There is a lot of uncertainty regarding the outcome of Brexit, particularly the economic and market impact of a ‘hard no deal’ Brexit. The probability of a ‘no deal’ Brexit has obviously significantly risen after Boris Johnson’s succession as UK prime minister, given the more hardline, aggressive stance he has adopted over the last month or so.
Angela Merkel has given the UK 30 days to come up with a workable alternative to the backstop, which suggests that some compromise is still possible. There are potentially many ‘twists and turns’ in the Brexit story between now and the end of October, although the risks of a ‘no deal’ outcome have clearly risen and are now probably closer to 50/50.
If Johnson is true to his word and the EU does not give the concessions he is demanding in relation to the backstop, the UK will leave the EU on 31 October with no deal. But the majority of UK MPs have shown on several occasions that they are against a ‘no deal’ Brexit outcome. Parliament can try to prevent this occurring, principally through two routes.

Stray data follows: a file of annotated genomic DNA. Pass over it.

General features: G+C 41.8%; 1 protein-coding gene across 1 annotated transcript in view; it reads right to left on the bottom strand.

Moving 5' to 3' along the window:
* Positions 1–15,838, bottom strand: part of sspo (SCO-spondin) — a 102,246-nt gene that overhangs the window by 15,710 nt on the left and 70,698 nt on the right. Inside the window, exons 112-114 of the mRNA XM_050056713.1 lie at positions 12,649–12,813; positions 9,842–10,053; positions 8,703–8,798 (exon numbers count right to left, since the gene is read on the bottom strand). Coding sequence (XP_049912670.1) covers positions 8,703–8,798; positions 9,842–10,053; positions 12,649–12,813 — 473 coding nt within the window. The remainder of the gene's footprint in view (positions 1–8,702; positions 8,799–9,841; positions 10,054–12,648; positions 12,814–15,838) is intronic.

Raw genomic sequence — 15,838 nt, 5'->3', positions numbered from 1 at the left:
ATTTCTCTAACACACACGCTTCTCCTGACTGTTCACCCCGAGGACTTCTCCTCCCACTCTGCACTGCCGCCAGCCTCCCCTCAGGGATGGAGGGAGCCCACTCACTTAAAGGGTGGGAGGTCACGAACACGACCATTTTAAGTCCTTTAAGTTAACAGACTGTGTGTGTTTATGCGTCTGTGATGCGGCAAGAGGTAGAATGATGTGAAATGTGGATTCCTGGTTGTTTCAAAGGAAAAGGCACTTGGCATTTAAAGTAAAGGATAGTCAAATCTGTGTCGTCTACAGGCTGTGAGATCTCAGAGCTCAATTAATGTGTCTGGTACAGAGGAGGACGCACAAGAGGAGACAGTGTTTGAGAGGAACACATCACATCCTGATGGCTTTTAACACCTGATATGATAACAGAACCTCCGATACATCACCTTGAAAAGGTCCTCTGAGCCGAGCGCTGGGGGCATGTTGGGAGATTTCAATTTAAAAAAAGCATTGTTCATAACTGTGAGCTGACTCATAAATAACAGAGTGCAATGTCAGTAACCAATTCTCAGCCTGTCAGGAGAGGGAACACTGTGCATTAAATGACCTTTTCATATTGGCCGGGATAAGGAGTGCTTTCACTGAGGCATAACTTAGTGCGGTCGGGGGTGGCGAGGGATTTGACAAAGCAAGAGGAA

Route one – a vote of no confidence
The first route is a vote of no confidence in the government – Labour have suggested they will do this shortly after parliament returns in early September.
Route two – extend article 50
Another way for parliament to prevent a ‘no deal’ outcome would be to legislate to force the government to seek another extension of Article 50 before the end of October.
Alternatively, Boris Johnson could call a general election if he believed that he was likely to lose an upcoming vote of no confidence. He might also take this course if he believed parliament was moving towards a position that would force him to seek an extension of Article 50, resulting in the UK remaining in the EU beyond 31 October.
How could the economy and markets be affected?
In terms of the economic and market impact of a worst-case ‘no deal’ scenario, there are wide-ranging opinions. In terms of the impact on the UK economy, estimates have ranged from a negative impact of 1–2% to a hit of as much as -8% to UK GDP over the first year, as estimated by the Bank of England in its scenario analysis last year. We think a more realistic impact would be a negative hit to UK GDP of 4–5% over two years.